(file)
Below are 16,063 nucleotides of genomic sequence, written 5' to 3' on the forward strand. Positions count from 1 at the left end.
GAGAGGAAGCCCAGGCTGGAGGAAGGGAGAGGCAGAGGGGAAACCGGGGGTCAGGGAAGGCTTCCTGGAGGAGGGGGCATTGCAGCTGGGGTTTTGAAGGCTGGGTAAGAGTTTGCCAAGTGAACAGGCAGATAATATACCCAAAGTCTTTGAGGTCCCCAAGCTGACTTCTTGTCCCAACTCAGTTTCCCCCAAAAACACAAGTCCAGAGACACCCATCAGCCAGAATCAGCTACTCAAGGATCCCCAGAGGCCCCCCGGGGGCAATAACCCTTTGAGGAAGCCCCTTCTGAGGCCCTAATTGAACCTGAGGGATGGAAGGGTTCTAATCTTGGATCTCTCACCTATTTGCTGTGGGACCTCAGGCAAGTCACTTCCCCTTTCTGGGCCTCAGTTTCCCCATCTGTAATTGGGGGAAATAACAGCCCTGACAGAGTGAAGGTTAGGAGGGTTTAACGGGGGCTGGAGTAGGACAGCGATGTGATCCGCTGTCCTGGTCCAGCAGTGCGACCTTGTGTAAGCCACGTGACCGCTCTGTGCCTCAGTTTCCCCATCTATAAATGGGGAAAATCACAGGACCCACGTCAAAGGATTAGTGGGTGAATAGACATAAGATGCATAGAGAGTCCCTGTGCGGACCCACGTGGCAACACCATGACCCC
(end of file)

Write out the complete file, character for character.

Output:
Below are 16,063 nucleotides of genomic sequence, written 5' to 3' on the forward strand. Positions count from 1 at the left end.
GAGAGGAAGCCCAGGCTGGAGGAAGGGAGAGGCAGAGGGGAAACCGGGGGTCAGGGAAGGCTTCCTGGAGGAGGGGGCATTGCAGCTGGGGTTTTGAAGGCTGGGTAAGAGTTTGCCAAGTGAACAGGCAGATAATATACCCAAAGTCTTTGAGGTCCCCAAGCTGACTTCTTGTCCCAACTCAGTTTCCCCCAAAAACACAAGTCCAGAGACACCCATCAGCCAGAATCAGCTACTCAAGGATCCCCAGAGGCCCCCCGGGGGCAATAACCCTTTGAGGAAGCCCCTTCTGAGGCCCTAATTGAACCTGAGGGATGGAAGGGTTCTAATCTTGGATCTCTCACCTATTTGCTGTGGGACCTCAGGCAAGTCACTTCCCCTTTCTGGGCCTCAGTTTCCCCATCTGTAATTGGGGGAAATAACAGCCCTGACAGAGTGAAGGTTAGGAGGGTTTAACGGGGGCTGGAGTAGGACAGCGATGTGATCCGCTGTCCTGGTCCAGCAGTGCGACCTTGTGTAAGCCACGTGACCGCTCTGTGCCTCAGTTTCCCCATCTATAAATGGGGAAAATCACAGGACCCACGTCAAAGGATTAGTGGGTGAATAGACATAAGATGCATAGAGAGTCCCTGTGCGGACCCACGTGGCAACACCATGACCCC